Here are some cognitive milestones to expect in your 4-year-and-5-month-old child:
- You can easily have a conversation with your child.
- Your little one can already do some simple chores, such as picking up his toys, or keeping his room clean.
- At this age, children find it easier to pay attention, so this is a good time to teach your child new things.
- He already has a basic grasp of time, and can recall past events easily.
- Constantly talk to your little one. This can help build his vocabulary, and since he can pay more attention, he will easily remember the things you teach him, building memory skills.
- This is also a good time to start teaching your child a second language, if you wish. Children’s brains can adapt easily, so he can easily learn a new language while he’s young.
- Nurture your child’s love for reading, as this is crucial for strong literacy skills.
- Instead of regular toys, invest in STEAM (Science, Technology, Engineering, Arts, Maths) toys, as these encourage cognitive development in your child through play.
When to Talk to Your Doctor
- If you sense that your child’s attention span is still limited
- He still can’t pronounce simple words
- If he has a hard time following simple instructions, or if he doesn’t listen when you tell him to do something
Social and Emotional Development
In terms of social and emotional development, your 4-year-and-5-month-old child is starting to have more empathy. This means that he can understand how other people feel, and can understand how his actions can impact other people. This also means that your child can socialise better with other kids, and it’s easier for him to make friends.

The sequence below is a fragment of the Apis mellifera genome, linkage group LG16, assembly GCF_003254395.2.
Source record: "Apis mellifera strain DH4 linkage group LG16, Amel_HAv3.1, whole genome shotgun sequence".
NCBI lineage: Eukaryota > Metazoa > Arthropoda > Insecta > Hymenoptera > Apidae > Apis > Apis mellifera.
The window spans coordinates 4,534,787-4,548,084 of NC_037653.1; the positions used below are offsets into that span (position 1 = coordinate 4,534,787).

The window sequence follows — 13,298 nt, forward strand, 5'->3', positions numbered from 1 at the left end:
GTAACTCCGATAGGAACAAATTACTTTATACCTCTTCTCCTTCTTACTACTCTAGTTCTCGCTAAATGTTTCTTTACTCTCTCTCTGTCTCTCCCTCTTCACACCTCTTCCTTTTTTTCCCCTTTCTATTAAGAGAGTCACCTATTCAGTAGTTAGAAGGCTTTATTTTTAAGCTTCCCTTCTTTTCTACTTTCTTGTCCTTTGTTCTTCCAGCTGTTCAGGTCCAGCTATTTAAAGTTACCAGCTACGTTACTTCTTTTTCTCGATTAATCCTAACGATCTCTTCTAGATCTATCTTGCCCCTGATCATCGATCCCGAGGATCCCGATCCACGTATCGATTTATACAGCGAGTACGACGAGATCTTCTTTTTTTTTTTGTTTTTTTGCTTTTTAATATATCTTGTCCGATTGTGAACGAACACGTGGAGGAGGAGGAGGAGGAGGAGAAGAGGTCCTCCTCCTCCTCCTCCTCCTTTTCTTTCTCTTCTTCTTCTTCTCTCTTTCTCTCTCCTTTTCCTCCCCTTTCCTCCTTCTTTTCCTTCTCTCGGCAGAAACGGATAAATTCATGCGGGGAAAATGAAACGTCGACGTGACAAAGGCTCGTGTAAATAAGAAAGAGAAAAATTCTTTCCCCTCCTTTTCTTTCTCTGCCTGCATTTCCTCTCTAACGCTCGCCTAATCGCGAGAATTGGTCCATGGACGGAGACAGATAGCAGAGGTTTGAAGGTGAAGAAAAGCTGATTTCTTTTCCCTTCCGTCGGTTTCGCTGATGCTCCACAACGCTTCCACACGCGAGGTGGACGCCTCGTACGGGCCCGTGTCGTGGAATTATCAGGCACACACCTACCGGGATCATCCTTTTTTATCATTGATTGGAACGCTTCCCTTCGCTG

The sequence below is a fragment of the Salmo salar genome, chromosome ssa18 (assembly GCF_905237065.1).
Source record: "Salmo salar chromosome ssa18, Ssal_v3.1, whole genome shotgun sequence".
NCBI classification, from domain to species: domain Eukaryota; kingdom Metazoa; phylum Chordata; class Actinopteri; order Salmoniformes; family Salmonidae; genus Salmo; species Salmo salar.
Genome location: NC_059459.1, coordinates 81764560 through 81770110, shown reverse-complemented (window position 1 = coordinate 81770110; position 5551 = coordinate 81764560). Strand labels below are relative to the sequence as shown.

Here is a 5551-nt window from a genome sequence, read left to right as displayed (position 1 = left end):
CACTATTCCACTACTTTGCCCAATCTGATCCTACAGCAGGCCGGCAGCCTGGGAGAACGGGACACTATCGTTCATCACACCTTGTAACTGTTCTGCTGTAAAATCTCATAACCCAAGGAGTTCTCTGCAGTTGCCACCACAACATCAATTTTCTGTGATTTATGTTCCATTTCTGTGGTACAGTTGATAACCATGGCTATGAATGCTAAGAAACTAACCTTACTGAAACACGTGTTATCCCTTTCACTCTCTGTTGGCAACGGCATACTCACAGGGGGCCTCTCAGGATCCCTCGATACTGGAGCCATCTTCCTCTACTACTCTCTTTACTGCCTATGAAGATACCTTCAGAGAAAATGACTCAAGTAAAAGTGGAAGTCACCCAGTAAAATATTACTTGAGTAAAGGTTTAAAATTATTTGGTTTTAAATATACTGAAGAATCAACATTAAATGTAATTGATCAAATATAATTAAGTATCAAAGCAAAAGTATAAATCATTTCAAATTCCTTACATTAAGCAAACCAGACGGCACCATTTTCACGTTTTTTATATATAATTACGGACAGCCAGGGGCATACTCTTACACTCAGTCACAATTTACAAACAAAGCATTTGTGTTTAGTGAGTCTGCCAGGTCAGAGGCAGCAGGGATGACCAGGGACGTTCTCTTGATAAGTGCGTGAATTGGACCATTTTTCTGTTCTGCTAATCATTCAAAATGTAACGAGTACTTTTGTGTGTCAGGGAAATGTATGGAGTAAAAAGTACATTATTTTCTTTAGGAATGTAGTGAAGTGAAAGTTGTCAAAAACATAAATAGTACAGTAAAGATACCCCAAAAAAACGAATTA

If previously, your little one had a hard time sharing his toys, then you’ll find that at this age, it’s much easier for him to do. He’s also much more in control of his emotions, and has fewer tantrums in general.
Here are some developments in this sphere to look out for in your child:
- He has no problems doing things on his own, and is more independent.
- It’s much easier for you to manage his behaviour, since he can understand rules and guidelines that you set.
- He constantly looks for other kids to play with, and has little trouble making new friends.
- He has fewer tantrums, and will rarely shout or scream.
- Your child can also speak more clearly, and can handle himself when talking to other people.
- Try setting up playdates with other kids, so that your child can interact with other kids around his age
- Implement some basic house rules, such as cleaning up after playing, or taking a bath before going to bed
- Encourage independence by letting your child do simple tasks such as dressing himself, or eating by himself without your help
- It’s a good idea to focus on teaching him social skills such as sharing, empathy, respect for others, and listening
When to Talk to Your Doctor
If your child shows any of the following signs, then it’s a good idea to discuss it with a doctor to find out what might be the cause of the problem.
- Has a hard time getting along with other kids, or starts picking fights with them